potential for being found out. Wrongful behavior, whether intentional or not, makes apparent to others what shame-prone people know about themselves: that they just aren’t good enough. Shame-prone people ruminate, or beat themselves up, in lingering shame over past events, and worry about what other people think. In being shame-prone, any fault, however slight, carries the potential for feeling bad about oneself if seen or called out by others.
Because everything is potentially high stakes, shame-prone people are sensitive to feedback. They take constructive criticism personally. Indeed, all feedback can come to be seen as criticism. Observations by others are potentially negative judgments confirming their sense of low self-worth.
Given these sensitivities, shame-prone people are quick to become defensive. In hearing the observations of others as criticism, they downplay or deny the accuracy of those observations. “No, that’s not it at all…”, they might say in response to a statement that they perceive as pointing out some short-coming, even if it was never intended as such.
Shame-prone people are thus quick to feel shame, have low self-esteem, sensitive to feedback, and quick to become defensive.
Shame and Chronic Pain
Living with chronic pain can readily lend itself to experiences of shame. People with persistent pain can feel ashamed for any number of reasons, but some common experiences of shame are the following:
- When others perceive you as not coping well enough
- When you are disabled by pain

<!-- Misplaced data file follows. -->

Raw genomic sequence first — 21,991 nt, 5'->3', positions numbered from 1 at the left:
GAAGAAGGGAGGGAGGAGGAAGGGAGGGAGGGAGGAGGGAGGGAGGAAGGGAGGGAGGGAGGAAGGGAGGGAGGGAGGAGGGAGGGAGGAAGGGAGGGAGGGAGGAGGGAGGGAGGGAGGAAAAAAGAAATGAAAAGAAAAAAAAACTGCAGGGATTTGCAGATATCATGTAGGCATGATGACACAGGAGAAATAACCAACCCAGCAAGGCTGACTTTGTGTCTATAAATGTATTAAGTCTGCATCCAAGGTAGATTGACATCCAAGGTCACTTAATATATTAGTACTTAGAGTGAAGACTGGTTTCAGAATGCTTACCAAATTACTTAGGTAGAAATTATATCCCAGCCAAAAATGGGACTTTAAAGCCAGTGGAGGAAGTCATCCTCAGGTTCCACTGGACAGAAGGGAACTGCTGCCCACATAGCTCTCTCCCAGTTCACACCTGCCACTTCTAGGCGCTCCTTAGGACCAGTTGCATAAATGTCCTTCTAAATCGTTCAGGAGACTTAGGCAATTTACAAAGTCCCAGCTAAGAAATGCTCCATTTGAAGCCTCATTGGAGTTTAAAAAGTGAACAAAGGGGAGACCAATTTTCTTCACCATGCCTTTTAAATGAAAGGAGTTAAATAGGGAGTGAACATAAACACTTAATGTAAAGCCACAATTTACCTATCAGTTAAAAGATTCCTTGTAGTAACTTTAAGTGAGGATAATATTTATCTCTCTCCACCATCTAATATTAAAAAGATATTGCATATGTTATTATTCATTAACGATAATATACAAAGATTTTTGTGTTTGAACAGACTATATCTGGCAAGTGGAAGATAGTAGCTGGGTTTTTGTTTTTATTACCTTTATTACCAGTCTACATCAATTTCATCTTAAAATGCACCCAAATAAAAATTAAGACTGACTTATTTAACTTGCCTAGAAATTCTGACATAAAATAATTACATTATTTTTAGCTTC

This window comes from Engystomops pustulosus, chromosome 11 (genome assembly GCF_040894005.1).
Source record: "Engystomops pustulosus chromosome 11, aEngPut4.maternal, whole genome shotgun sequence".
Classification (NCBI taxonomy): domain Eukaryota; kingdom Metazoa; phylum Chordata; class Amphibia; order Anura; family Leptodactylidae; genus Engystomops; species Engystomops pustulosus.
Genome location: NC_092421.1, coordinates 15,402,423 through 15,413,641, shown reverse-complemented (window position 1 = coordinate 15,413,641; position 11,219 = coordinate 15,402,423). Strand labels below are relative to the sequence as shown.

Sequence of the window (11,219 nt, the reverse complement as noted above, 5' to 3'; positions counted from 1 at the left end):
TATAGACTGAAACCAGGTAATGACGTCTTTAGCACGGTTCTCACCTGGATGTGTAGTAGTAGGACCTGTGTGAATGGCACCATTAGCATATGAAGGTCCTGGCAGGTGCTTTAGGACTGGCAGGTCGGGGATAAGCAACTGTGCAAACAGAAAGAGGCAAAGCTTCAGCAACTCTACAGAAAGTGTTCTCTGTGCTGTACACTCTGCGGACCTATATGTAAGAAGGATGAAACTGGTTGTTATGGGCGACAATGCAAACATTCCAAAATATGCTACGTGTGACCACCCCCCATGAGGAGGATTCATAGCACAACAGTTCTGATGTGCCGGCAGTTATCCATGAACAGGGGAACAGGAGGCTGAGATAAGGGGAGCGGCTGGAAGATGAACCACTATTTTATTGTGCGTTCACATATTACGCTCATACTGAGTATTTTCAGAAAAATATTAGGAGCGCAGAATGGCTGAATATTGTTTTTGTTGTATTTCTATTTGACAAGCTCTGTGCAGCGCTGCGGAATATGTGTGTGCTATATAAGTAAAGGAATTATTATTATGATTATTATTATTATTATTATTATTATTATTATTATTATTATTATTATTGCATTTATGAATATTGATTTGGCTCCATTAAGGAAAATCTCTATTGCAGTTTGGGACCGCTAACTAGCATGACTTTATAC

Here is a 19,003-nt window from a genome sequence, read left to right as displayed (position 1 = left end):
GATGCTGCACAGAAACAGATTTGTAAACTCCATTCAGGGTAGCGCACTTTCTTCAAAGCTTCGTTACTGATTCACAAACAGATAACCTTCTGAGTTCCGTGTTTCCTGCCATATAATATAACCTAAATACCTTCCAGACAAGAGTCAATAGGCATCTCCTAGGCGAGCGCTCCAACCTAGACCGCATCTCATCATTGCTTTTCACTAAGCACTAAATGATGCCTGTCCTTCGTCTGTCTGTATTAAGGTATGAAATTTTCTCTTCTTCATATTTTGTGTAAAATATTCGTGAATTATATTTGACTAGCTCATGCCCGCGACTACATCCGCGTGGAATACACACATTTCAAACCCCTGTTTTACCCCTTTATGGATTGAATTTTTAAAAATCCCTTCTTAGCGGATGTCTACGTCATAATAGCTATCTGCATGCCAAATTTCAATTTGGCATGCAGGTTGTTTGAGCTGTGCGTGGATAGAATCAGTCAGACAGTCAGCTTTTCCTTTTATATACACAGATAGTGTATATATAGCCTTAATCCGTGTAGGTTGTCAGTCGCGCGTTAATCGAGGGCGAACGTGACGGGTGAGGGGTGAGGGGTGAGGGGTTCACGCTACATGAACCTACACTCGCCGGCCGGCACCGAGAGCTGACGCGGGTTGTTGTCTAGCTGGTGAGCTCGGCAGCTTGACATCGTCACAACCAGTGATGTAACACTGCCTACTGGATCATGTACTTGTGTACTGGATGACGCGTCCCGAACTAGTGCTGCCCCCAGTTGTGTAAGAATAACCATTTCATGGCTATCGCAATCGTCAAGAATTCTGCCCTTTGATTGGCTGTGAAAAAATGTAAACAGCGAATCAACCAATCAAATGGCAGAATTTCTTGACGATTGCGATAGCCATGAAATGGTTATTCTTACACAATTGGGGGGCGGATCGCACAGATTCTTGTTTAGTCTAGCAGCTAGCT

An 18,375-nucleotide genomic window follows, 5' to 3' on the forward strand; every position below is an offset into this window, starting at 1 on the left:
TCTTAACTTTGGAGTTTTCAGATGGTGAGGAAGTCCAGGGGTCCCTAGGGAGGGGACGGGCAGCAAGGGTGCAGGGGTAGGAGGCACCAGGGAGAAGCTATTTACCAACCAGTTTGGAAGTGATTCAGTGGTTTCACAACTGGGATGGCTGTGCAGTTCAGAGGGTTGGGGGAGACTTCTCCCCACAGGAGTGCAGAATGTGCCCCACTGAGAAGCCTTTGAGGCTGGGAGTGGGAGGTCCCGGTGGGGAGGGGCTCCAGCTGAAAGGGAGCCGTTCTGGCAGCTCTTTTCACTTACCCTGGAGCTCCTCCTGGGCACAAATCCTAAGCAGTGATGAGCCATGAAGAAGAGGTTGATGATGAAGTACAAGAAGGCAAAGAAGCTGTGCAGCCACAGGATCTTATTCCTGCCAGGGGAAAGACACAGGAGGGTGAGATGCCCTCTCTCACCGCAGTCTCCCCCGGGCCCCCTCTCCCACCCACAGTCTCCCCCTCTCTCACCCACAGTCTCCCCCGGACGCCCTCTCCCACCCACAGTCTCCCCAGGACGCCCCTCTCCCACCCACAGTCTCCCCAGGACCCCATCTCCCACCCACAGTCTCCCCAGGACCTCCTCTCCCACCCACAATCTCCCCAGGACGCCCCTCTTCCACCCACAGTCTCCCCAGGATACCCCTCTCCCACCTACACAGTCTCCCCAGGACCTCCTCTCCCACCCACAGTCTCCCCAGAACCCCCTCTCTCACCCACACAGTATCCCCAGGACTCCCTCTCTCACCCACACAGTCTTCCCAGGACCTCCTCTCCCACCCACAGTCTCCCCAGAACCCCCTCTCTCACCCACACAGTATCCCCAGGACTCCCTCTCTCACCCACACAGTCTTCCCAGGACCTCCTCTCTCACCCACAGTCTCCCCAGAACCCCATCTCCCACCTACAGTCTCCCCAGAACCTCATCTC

- When you take opioids for pain
Let’s take these situations one at a time.
When others perceive you as not coping well enough
Coping is our subjective response to a problem. It’s what we think, feel and do when reacting to a problem. Coping has a number defining characteristics.
Coping is subjective, meaning that it can be unique to an individual, given one’s current and historical circumstances. So, different people can cope with the same problem differently. These differences can be due to what they believe and know about the problem, what they have learned about the problem in the past, and their present life circumstances, such as levels of support or how many other stressors or problems they are experiencing at the time. All of this is to say that different people might perceive the same problem differently and respond to that problem differently. In other words, they cope differently, even if it is the same problem, and their coping is subjective to them and their life circumstances.
Coping involves a range of responses from better to worse. In this way, we might see coping as subjective responses along a spectrum that ranges from more effective to less effective. We’ve all had the experience in which we found ourselves needing to cope better with some life stressor. Suppose, for example, you find yourself coping with a work or family conflict by recurrently indulging in comfort foods. WIth time, you come to see that these behaviors aren’t working well and so you start going for a walk each day instead. You start to experience the stress-relieving benefits of regular aerobic exercise and you start to feel better. The conflict at work or in the family might continue, but it could rightly be said that you are now coping with it better than you had in the past when you were compulsively eating comfort foods. Given its inherent subjectivity, coping involves any number of ways of responding and these ways range along a spectrum from more effective to less effective.